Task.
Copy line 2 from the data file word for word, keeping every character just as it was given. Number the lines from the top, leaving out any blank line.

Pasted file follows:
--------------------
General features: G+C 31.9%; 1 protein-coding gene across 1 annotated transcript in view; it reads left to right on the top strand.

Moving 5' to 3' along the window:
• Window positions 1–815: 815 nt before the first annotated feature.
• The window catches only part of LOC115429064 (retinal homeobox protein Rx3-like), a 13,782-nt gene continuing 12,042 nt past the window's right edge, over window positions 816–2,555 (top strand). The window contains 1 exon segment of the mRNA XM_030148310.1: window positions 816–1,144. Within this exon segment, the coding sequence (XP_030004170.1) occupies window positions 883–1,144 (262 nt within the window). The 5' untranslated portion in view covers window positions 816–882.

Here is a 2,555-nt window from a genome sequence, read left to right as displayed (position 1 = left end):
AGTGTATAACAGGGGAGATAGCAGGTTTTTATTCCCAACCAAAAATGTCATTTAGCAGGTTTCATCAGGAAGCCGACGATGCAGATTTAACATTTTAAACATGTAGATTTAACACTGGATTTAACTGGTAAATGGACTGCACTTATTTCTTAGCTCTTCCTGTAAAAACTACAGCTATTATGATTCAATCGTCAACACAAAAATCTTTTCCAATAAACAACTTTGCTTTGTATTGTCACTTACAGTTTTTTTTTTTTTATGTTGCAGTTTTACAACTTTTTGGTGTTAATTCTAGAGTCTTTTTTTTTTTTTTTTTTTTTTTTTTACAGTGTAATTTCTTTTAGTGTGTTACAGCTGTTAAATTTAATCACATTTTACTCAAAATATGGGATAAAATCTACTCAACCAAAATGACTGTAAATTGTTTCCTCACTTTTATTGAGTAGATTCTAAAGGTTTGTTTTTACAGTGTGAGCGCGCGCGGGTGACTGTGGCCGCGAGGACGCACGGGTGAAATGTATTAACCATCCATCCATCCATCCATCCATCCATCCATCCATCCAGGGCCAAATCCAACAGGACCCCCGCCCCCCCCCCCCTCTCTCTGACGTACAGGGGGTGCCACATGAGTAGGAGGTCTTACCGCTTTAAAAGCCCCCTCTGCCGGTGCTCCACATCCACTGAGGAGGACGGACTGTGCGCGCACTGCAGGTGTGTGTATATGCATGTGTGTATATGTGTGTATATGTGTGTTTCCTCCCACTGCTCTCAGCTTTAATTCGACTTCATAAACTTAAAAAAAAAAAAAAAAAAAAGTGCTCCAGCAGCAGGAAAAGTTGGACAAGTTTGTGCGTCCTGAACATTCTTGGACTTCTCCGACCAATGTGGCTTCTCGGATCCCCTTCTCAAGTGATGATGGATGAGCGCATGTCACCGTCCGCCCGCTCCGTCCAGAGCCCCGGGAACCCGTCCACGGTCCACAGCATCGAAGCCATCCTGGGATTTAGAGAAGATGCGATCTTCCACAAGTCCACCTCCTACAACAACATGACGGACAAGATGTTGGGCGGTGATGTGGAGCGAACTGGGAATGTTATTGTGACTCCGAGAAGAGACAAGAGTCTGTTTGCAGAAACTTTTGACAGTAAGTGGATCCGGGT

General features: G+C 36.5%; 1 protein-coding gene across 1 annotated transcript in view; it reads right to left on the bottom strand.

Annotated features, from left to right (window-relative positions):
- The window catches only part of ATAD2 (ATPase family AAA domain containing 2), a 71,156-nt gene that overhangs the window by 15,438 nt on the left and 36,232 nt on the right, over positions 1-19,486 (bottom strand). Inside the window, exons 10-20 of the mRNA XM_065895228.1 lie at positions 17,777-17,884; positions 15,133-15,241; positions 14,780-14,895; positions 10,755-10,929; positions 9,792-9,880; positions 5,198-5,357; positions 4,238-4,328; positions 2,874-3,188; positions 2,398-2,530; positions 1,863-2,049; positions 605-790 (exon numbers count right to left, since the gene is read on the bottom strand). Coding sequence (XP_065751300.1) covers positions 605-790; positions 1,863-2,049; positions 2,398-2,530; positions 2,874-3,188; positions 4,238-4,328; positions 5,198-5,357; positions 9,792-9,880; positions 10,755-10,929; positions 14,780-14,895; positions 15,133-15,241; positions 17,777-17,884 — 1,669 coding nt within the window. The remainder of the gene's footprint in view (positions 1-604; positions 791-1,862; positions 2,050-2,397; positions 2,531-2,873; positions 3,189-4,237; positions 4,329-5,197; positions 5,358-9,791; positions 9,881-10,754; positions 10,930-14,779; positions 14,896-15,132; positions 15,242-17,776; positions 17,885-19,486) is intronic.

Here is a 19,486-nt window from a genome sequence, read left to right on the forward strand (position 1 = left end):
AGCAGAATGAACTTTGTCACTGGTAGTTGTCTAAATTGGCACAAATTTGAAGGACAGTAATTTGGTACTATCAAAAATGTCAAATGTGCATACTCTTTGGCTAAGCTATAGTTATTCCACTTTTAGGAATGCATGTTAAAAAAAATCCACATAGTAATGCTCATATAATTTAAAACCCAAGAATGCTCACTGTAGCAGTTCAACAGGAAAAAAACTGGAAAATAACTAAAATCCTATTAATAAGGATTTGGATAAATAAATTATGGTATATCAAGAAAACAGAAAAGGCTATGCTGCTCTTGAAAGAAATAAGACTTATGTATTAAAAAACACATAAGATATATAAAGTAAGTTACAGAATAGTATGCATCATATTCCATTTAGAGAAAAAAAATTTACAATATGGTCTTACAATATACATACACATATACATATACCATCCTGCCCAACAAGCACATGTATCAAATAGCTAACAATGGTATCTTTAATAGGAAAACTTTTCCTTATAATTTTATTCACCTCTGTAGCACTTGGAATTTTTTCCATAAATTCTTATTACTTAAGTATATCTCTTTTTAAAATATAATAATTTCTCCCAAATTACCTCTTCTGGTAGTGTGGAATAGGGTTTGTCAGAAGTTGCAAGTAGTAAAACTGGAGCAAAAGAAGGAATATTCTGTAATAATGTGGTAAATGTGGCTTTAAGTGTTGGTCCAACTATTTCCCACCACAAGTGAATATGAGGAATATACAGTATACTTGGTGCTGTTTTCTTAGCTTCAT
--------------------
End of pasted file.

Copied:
Moving 5' to 3' along the window: